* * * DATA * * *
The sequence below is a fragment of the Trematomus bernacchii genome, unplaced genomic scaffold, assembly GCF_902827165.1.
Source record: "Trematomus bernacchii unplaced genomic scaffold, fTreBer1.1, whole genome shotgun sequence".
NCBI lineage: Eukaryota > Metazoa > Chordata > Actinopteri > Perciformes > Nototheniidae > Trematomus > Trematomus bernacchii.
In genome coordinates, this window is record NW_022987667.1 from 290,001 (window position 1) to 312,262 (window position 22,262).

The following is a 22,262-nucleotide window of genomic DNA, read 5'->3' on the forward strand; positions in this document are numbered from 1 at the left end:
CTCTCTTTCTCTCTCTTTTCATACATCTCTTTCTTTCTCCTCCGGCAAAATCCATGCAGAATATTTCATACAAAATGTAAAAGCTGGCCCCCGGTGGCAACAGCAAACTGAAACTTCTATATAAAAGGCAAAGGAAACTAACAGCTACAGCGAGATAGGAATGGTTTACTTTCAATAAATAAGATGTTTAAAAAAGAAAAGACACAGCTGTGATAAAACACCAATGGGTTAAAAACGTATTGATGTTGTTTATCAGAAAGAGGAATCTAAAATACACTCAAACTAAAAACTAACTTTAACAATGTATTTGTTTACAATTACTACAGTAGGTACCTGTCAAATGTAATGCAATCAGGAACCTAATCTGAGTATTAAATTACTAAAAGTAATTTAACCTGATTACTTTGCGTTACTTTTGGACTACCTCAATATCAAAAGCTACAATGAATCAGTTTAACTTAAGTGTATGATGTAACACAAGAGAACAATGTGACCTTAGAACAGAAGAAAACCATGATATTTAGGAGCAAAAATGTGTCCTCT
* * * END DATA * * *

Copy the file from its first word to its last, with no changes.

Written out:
The sequence below is a fragment of the Trematomus bernacchii genome, unplaced genomic scaffold, assembly GCF_902827165.1.
Source record: "Trematomus bernacchii unplaced genomic scaffold, fTreBer1.1, whole genome shotgun sequence".
NCBI lineage: Eukaryota > Metazoa > Chordata > Actinopteri > Perciformes > Nototheniidae > Trematomus > Trematomus bernacchii.
In genome coordinates, this window is record NW_022987667.1 from 290,001 (window position 1) to 312,262 (window position 22,262).

The following is a 22,262-nucleotide window of genomic DNA, read 5'->3' on the forward strand; positions in this document are numbered from 1 at the left end:
CTCTCTTTCTCTCTCTTTTCATACATCTCTTTCTTTCTCCTCCGGCAAAATCCATGCAGAATATTTCATACAAAATGTAAAAGCTGGCCCCCGGTGGCAACAGCAAACTGAAACTTCTATATAAAAGGCAAAGGAAACTAACAGCTACAGCGAGATAGGAATGGTTTACTTTCAATAAATAAGATGTTTAAAAAAGAAAAGACACAGCTGTGATAAAACACCAATGGGTTAAAAACGTATTGATGTTGTTTATCAGAAAGAGGAATCTAAAATACACTCAAACTAAAAACTAACTTTAACAATGTATTTGTTTACAATTACTACAGTAGGTACCTGTCAAATGTAATGCAATCAGGAACCTAATCTGAGTATTAAATTACTAAAAGTAATTTAACCTGATTACTTTGCGTTACTTTTGGACTACCTCAATATCAAAAGCTACAATGAATCAGTTTAACTTAAGTGTATGATGTAACACAAGAGAACAATGTGACCTTAGAACAGAAGAAAACCATGATATTTAGGAGCAAAAATGTGTCCTCT